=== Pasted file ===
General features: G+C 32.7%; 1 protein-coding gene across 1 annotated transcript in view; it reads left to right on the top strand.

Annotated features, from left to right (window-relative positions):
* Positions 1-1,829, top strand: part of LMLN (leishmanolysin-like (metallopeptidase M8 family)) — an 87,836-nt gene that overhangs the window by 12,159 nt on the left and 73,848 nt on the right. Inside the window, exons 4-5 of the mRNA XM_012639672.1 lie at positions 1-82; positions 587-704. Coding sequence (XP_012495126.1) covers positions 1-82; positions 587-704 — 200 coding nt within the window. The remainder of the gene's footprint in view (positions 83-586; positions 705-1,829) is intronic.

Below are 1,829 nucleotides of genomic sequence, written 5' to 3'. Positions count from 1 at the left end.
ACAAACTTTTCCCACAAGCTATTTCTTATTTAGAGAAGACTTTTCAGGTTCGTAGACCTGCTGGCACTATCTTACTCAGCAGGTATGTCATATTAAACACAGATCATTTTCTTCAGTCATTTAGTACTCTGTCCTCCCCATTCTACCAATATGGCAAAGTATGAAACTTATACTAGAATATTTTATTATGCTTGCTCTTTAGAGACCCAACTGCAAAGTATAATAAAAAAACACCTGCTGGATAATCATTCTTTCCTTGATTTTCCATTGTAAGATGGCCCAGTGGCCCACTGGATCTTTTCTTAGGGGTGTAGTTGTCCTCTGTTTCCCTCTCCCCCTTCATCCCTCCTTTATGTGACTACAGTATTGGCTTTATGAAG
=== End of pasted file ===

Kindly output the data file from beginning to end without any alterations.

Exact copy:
General features: G+C 32.7%; 1 protein-coding gene across 1 annotated transcript in view; it reads left to right on the top strand.

Annotated features, from left to right (window-relative positions):
* Positions 1-1,829, top strand: part of LMLN (leishmanolysin-like (metallopeptidase M8 family)) — an 87,836-nt gene that overhangs the window by 12,159 nt on the left and 73,848 nt on the right. Inside the window, exons 4-5 of the mRNA XM_012639672.1 lie at positions 1-82; positions 587-704. Coding sequence (XP_012495126.1) covers positions 1-82; positions 587-704 — 200 coding nt within the window. The remainder of the gene's footprint in view (positions 83-586; positions 705-1,829) is intronic.

Below are 1,829 nucleotides of genomic sequence, written 5' to 3'. Positions count from 1 at the left end.
ACAAACTTTTCCCACAAGCTATTTCTTATTTAGAGAAGACTTTTCAGGTTCGTAGACCTGCTGGCACTATCTTACTCAGCAGGTATGTCATATTAAACACAGATCATTTTCTTCAGTCATTTAGTACTCTGTCCTCCCCATTCTACCAATATGGCAAAGTATGAAACTTATACTAGAATATTTTATTATGCTTGCTCTTTAGAGACCCAACTGCAAAGTATAATAAAAAAACACCTGCTGGATAATCATTCTTTCCTTGATTTTCCATTGTAAGATGGCCCAGTGGCCCACTGGATCTTTTCTTAGGGGTGTAGTTGTCCTCTGTTTCCCTCTCCCCCTTCATCCCTCCTTTATGTGACTACAGTATTGGCTTTATGAAG